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How to Create a Jeopardy Game for the Workplace

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Creating a workplace Jeopardy game is a great team-building exercise that will challenge and inspire all of the participants. Jeopardy at work is inexpensive, and can be enjoyed by everyone in the company, from the CEO to the receptionist. Additionally, workplace Jeopardy can increase company morale as well as productivity. Follow these steps to create your own game for the gang at the office.

Gather Jeopardy clues. Ask employees from each department to suggest clues that will be approved by the human resources director, who will also be the host. The clues should have answers that cannot be disputed, and relate to the company. The clues should vary in difficulty for the different rounds of Jeopardy. Choose prizes before continuing to the next step. An ideal prize would be to make the winner employee of the month. A consolation prize could be an extended lunch with the boss.

Gather the players. Jeopardy requires three players. Have each department nominate a player, and the directors vote on the winners. The runner-up should be made score keeper. All of the department directors will act as judges if an answer is disputed.

Use poster board to create three workplace Jeopardy boards. The first for Jeopardy, the second for Double Jeopardy and the last for Final Jeopardy. Make a grid on the board with five rows across and six rows down. Write the categories into the top row. Use Velcro and poster board to mark the point level. The points for Jeopardy should start at 100 and end at 500. Double Jeopardy points should range from 500 to 1,000. Don't forget to make room for Daily Doubles. Write the answers on the board so that they are covered by the point boards, and it is time to play Workplace Jeopardy.

Start round one. Have the host introduce the contestants and explain their accomplishments with the company. The contestant with the most longevity at the company should be the first to pick the category and point value. If you can afford to install buzzers into the contestants' podiums, do it. The first contestant to shout out his name will be the first one able to answer. If not, simply have the contestants shout their name first to be able to get the first clue. The score keeper must tally the points as the contestants accumulate them.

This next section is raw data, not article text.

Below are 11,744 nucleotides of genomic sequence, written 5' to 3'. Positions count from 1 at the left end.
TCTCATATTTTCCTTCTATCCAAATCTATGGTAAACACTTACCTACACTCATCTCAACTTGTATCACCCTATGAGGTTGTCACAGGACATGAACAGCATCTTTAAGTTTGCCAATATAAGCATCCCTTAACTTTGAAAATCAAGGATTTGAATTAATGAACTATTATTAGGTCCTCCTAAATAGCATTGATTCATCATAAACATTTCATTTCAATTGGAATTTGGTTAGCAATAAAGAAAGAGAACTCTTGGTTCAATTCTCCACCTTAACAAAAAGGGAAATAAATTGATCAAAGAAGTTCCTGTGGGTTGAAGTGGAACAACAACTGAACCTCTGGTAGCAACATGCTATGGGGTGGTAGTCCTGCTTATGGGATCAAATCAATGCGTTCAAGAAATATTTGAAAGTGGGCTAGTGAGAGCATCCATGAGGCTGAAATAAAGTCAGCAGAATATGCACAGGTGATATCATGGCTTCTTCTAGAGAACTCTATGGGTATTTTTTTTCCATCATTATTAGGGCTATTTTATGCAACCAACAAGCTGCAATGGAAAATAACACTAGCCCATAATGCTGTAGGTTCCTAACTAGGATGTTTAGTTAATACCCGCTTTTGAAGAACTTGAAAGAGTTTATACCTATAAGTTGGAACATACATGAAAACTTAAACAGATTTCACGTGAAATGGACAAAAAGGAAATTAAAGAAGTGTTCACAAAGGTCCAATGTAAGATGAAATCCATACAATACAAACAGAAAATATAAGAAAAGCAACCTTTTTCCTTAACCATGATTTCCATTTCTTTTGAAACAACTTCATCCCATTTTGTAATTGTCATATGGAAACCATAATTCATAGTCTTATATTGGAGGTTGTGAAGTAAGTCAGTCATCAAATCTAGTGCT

Play Double Jeopardy. This portion of the game is played the same way as round one, but has the option of Daily Doubles. If a contestant picks a Daily Double, he will be able to wager any amount of points on his answer. He will also be the only contestant able to answer the question. At the end of this round, the contestant with the lowest points will not be able to move on to Final Jeopardy.

Play Final Jeopardy. Remember that this round consists of one clue. This clue should be the most difficult. The category should be predetermined by the host. Both contestants have 30 seconds to write their wager and answer on their marker board. A good way to measure 30 seconds, is to have the audience hum the Jeopardy television show theme song. At the end of this round, the person with the most points will be declared a winner and be presented with a grand prize.


All answers to clues must be given in the form of a question. Pick clues that have concrete answers. "The number of rooms in this hotel" is a great clue, the answer would be "What is 265?" Make Workplace Jeopardy a tradition. Allow the winner to come back for the next game as the champion, while the other contestants attempt to take his title.


Heather Monroe has been writing for Demand Studios since March, 2009. Heather enjoys blogging about California's beautiful Inland Empire and its rich history. She has also published her own line of greeting cards and tee-shirts. Although she got a bit of a late start, Heather is pursuing a degree in Journalism.

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Tom Werner/DigitalVision/GettyImages